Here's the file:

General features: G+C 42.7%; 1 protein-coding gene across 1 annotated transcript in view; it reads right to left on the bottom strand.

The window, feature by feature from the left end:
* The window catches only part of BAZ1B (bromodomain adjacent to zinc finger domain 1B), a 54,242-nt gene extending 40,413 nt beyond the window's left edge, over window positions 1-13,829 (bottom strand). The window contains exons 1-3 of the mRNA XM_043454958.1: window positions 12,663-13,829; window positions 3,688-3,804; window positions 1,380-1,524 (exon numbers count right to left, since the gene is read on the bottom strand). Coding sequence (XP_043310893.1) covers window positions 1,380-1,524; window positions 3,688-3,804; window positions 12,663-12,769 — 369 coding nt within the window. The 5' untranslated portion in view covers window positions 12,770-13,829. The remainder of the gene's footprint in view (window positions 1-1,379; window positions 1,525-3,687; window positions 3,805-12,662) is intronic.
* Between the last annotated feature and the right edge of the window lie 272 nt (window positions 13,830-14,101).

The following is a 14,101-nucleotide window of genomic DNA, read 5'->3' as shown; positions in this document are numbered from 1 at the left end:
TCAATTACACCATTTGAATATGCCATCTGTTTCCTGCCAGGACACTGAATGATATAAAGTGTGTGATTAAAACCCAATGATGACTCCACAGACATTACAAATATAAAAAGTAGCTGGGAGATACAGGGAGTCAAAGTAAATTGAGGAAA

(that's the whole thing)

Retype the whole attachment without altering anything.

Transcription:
General features: G+C 42.7%; 1 protein-coding gene across 1 annotated transcript in view; it reads right to left on the bottom strand.

The window, feature by feature from the left end:
* The window catches only part of BAZ1B (bromodomain adjacent to zinc finger domain 1B), a 54,242-nt gene extending 40,413 nt beyond the window's left edge, over window positions 1-13,829 (bottom strand). The window contains exons 1-3 of the mRNA XM_043454958.1: window positions 12,663-13,829; window positions 3,688-3,804; window positions 1,380-1,524 (exon numbers count right to left, since the gene is read on the bottom strand). Coding sequence (XP_043310893.1) covers window positions 1,380-1,524; window positions 3,688-3,804; window positions 12,663-12,769 — 369 coding nt within the window. The 5' untranslated portion in view covers window positions 12,770-13,829. The remainder of the gene's footprint in view (window positions 1-1,379; window positions 1,525-3,687; window positions 3,805-12,662) is intronic.
* Between the last annotated feature and the right edge of the window lie 272 nt (window positions 13,830-14,101).

The following is a 14,101-nucleotide window of genomic DNA, read 5'->3' as shown; positions in this document are numbered from 1 at the left end:
TCAATTACACCATTTGAATATGCCATCTGTTTCCTGCCAGGACACTGAATGATATAAAGTGTGTGATTAAAACCCAATGATGACTCCACAGACATTACAAATATAAAAAGTAGCTGGGAGATACAGGGAGTCAAAGTAAATTGAGGAAA